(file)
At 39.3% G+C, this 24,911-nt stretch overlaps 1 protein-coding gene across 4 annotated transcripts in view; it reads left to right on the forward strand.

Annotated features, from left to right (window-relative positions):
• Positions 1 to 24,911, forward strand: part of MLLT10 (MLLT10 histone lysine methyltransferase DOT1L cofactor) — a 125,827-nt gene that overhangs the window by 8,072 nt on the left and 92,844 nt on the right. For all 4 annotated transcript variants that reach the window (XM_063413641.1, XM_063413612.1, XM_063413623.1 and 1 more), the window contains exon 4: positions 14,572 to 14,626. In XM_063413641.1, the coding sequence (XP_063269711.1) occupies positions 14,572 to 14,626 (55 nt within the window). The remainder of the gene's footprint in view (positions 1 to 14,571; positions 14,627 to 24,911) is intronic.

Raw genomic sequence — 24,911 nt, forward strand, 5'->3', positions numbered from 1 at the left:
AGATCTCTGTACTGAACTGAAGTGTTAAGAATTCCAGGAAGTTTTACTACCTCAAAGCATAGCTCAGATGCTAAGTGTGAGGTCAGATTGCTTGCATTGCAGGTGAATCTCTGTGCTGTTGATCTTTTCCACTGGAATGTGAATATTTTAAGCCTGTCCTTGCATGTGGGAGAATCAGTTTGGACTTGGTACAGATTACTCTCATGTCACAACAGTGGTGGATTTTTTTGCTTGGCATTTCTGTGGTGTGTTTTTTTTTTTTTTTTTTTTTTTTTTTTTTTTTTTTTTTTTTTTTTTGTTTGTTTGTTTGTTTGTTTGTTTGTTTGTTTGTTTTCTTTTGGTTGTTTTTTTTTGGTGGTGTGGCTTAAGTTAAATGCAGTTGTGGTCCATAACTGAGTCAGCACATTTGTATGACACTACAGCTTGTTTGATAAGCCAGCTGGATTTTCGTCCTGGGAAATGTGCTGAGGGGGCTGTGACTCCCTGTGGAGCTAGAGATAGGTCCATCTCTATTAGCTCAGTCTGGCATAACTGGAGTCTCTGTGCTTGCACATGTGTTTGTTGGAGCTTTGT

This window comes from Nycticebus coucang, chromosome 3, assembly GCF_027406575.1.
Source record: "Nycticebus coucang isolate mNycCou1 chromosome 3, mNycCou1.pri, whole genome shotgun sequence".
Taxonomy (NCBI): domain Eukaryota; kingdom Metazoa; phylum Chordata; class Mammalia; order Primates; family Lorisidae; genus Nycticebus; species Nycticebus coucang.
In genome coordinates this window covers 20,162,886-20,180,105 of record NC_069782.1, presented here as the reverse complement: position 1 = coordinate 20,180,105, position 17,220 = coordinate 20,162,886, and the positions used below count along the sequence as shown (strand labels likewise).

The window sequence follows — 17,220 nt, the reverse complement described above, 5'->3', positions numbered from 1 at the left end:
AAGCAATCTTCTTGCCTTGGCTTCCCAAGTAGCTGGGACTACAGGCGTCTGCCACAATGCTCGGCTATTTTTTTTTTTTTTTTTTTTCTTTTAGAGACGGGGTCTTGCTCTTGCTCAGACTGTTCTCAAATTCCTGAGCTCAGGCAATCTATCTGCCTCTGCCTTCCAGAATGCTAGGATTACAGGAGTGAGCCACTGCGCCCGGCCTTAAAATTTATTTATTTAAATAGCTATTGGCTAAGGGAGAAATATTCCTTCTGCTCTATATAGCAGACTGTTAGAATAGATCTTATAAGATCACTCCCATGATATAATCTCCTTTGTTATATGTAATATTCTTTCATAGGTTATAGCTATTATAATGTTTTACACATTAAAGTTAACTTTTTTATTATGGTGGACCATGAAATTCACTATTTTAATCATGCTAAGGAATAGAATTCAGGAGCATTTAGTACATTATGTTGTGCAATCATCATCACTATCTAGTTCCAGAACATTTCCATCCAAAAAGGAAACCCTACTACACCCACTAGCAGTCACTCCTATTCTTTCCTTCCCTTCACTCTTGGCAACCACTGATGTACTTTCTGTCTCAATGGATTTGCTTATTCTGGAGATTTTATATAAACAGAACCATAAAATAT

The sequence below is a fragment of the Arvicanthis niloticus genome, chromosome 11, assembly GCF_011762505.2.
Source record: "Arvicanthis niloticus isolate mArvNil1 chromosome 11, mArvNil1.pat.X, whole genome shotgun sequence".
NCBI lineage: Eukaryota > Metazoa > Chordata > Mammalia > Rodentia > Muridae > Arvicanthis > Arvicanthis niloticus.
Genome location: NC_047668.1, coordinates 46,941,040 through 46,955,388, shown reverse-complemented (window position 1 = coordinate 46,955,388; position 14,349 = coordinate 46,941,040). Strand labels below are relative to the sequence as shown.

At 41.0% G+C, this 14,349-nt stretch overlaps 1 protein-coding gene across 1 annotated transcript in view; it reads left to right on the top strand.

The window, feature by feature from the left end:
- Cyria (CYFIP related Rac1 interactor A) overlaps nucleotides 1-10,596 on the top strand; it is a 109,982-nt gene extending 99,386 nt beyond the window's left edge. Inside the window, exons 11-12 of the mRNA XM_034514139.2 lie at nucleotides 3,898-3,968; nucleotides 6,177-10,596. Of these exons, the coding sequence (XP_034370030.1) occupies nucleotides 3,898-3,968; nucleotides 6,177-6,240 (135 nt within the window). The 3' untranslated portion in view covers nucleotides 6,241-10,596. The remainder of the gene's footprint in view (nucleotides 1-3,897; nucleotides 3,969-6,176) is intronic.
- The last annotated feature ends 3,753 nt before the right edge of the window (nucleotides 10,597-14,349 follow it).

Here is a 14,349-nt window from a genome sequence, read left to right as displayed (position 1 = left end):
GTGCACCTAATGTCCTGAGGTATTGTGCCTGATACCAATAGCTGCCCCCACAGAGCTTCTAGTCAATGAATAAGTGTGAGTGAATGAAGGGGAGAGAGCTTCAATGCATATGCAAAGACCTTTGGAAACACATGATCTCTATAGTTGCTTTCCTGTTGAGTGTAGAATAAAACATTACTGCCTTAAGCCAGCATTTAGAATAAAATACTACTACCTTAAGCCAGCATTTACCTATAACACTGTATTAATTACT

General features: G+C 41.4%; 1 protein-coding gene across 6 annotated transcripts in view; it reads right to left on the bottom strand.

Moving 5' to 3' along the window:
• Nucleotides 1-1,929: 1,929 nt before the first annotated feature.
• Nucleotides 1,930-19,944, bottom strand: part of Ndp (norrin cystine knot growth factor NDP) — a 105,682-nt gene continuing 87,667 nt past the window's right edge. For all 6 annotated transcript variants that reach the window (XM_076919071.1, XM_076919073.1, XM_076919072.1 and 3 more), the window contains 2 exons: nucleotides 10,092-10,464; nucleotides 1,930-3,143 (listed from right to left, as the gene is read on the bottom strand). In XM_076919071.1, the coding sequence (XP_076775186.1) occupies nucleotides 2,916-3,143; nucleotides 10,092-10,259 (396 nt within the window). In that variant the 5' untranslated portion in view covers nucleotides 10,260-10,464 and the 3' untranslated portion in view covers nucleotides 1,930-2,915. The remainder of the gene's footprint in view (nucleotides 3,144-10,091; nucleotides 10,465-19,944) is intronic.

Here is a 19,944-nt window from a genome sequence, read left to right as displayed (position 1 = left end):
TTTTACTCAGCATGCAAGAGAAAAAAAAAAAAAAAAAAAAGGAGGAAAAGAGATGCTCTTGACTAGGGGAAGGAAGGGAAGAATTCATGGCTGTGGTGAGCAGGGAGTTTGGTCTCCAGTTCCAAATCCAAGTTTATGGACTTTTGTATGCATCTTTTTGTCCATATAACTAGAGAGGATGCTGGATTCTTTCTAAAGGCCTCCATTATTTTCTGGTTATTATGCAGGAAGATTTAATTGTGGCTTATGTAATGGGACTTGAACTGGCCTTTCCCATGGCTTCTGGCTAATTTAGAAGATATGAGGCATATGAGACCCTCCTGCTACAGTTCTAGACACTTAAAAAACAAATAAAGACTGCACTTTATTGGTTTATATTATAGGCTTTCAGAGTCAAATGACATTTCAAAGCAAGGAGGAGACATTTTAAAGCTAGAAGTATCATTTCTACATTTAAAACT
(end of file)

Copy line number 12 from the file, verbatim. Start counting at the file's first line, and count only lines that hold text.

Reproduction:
The sequence below is a fragment of the Arvicanthis niloticus genome, chromosome 11, assembly GCF_011762505.2.